Vegan and glam in the same sentence. You read it here first. Brilliant.
My recent Blog about the awful state of the public seating area surrounding (not inside) the Starbucks at Dublin Airport T1 hopefully struck a chord.
Finding a Louis Vuitton store in an airport is like spotting an Okapi, a Sao Tome Shrew, a Red Wolf, a Javan Rhino, a Northern Hairy-Nosed Wombat or any other rare species.
I saw (and bought) a map of the world, for which you stuck special pins denoting the cities and countries you have visited (I had to buy extra pins).
Airport dining gets a bad rap, often unfairly. But sometimes the sector plays into the hands of its critics. I always hesitate to single out businesses for criticism when they are doing their best. But I don’t think this one was.
The view from my window on QF127 is better than any cinema could ever offer. Australia simply stretches. And then it stretches some more. It is a wondrous country.
I do believe it’s time for another adventure. The perfect sentiment for The Moodie Blog.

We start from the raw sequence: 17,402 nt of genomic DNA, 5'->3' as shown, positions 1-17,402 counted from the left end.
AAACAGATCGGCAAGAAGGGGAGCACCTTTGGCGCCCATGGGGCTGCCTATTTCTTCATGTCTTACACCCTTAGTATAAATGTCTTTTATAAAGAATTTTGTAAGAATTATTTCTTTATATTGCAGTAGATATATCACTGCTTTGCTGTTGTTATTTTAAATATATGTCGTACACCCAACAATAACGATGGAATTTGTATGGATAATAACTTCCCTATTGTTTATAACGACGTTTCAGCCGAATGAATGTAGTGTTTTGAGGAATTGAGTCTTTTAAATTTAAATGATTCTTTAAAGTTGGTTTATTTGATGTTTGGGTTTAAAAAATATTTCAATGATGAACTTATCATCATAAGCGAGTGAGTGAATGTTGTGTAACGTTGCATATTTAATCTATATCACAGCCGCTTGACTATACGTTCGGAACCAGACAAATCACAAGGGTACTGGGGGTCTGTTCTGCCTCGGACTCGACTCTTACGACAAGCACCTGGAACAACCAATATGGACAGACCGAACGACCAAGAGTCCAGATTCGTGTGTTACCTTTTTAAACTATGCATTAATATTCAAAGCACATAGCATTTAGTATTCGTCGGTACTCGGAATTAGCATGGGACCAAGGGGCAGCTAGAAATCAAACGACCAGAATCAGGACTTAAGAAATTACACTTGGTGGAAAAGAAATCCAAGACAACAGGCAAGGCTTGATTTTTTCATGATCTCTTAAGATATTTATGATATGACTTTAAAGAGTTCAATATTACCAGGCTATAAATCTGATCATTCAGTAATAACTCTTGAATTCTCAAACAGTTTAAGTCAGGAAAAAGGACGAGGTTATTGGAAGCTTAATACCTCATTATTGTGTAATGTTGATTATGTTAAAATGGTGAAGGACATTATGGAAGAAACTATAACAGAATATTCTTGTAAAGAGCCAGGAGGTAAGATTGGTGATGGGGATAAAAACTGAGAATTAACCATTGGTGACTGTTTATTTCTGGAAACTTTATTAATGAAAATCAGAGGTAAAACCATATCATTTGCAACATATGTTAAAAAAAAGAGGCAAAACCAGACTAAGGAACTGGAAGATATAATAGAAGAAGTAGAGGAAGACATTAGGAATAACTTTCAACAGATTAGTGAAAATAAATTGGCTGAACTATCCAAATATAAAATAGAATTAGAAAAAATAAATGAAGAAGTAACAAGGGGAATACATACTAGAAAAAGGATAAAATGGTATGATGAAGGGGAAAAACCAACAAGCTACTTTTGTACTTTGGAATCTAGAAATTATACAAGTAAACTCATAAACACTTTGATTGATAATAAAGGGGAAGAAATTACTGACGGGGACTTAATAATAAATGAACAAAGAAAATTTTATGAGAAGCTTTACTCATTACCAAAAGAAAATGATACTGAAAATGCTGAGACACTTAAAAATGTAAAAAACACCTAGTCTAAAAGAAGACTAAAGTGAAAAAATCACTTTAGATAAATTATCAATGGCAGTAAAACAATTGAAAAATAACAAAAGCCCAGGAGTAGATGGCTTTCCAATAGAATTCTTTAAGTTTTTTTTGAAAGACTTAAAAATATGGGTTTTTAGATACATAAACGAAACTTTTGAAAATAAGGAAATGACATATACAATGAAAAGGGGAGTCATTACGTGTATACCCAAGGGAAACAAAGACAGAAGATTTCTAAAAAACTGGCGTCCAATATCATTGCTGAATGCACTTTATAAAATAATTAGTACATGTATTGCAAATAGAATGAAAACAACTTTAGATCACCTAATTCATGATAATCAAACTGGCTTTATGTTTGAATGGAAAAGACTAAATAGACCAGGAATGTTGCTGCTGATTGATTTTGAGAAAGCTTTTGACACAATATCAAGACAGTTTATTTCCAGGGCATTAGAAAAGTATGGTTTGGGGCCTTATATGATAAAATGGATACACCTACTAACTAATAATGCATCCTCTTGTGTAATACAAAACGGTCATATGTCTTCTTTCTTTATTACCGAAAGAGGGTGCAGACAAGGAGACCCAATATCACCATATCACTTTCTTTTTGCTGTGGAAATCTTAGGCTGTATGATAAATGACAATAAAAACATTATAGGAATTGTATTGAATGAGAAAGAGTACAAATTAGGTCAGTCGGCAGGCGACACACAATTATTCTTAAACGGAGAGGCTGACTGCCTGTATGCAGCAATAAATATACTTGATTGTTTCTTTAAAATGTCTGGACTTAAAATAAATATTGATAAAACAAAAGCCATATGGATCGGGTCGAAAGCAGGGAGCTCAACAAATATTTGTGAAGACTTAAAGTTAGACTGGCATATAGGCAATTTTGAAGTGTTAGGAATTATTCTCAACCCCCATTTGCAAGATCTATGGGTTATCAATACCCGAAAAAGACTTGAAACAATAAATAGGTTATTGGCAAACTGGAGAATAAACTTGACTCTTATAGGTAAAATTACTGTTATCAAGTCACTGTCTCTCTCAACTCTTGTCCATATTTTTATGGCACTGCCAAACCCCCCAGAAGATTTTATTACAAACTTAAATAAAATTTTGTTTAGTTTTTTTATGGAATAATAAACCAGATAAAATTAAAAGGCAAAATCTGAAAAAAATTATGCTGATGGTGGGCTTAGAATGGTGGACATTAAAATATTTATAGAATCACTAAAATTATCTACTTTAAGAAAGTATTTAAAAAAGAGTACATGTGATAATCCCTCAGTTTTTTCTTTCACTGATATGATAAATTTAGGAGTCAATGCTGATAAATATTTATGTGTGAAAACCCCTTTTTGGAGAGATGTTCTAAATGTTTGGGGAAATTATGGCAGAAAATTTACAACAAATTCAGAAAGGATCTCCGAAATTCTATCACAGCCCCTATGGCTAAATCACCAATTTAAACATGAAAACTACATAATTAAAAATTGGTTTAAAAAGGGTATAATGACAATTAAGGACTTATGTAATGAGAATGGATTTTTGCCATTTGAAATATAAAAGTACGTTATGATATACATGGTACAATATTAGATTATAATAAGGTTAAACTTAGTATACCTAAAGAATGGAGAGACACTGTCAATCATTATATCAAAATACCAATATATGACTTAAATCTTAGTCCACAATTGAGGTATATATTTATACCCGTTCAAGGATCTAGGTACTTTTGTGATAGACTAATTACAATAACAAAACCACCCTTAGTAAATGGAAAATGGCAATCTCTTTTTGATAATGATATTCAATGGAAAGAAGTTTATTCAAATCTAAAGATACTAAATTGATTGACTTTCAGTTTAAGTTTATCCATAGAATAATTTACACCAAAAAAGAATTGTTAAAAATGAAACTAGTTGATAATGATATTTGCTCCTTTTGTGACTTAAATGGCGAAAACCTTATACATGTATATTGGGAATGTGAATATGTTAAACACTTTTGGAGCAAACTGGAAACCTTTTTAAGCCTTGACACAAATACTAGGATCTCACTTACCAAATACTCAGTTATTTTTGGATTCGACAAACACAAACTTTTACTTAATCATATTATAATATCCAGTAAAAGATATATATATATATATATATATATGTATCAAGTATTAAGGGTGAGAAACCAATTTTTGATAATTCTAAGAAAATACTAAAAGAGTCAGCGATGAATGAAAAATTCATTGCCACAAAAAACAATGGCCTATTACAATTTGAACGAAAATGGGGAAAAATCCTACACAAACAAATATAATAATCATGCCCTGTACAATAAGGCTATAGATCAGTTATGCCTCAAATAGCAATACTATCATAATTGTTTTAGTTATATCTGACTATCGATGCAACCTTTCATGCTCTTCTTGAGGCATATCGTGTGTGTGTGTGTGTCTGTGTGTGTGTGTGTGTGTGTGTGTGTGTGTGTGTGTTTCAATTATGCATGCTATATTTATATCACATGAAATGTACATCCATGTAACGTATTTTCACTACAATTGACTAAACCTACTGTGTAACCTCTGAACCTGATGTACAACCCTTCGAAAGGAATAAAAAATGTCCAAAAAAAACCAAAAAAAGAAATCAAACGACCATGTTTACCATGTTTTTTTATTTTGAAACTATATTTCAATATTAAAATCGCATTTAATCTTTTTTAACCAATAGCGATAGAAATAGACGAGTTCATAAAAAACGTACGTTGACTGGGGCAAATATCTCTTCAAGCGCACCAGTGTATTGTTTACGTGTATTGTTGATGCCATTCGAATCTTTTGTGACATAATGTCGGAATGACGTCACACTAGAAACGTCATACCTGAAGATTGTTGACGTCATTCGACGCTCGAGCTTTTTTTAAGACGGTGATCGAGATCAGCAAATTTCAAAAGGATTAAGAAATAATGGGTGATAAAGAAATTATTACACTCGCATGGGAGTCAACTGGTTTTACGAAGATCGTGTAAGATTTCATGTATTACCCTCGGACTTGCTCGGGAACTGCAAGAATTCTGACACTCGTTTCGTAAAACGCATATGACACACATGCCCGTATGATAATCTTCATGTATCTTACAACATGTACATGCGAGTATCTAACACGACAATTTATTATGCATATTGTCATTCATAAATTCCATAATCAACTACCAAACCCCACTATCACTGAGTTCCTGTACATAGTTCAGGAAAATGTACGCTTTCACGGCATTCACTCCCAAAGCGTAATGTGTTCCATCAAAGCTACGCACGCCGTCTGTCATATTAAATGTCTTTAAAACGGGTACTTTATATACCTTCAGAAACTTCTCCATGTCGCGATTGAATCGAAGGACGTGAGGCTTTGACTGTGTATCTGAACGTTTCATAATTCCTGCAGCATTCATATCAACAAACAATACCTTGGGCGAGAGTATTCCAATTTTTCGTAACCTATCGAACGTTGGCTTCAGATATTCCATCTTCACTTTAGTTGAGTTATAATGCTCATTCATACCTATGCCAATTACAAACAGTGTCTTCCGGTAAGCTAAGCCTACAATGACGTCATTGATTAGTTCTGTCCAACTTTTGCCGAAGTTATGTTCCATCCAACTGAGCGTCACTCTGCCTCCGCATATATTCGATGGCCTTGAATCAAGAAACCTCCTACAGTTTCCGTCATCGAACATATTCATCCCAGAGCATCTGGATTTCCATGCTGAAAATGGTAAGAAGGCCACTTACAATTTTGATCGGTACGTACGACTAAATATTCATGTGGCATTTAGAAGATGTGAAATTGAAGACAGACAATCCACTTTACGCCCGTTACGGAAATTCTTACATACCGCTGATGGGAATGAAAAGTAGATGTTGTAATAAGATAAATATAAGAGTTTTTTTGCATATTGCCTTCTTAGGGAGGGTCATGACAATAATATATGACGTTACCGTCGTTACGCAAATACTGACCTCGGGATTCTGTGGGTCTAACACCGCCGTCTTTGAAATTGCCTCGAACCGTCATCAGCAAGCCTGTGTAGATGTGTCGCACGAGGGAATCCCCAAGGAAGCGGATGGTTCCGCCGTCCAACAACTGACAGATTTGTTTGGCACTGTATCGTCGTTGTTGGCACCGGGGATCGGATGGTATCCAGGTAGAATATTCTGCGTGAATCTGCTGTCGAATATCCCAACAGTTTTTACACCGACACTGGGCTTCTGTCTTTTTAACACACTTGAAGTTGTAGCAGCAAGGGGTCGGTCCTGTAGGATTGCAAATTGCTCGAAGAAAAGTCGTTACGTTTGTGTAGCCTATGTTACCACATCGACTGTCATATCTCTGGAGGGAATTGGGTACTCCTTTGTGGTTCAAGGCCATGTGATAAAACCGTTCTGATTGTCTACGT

n my top ten airport stores’ list, this gem of a shop would be right up there. In an airport already putting its best gin foot forward, Jo Malone is surely the perfect tonic.
Dine with us in dietary delight and enjoy a pleasant ambience or opt for the dubious pleasures of a plastic knife and fork, a reheated meal covered in tin foil, a postage stamp dining table, and the prospect of the passenger in front leaning back suddenly and sending your canteen cuisine flying into your shirtfront.
Departing Bali leaves one’s heart heavy, but at least the airport and its commercial operators help ease the pain.
That is the nature of the open tender beast, of course. You win some, you lose some. And sometimes, as with DFS here, you do both.
La Samaritaine and Changi T4 are among the most exciting developments I have seen in my 30 years of covering this business.
For Dubliners, Lambay Island has always had an air of mystery and impenetrability. If like me, you spent your summers digging sandcastles on the various strands from Portmarnock to Sutton, facing east to the Irish Sea, Lambay was a looming but in many ways distant presence. A private island around three miles offshore, we never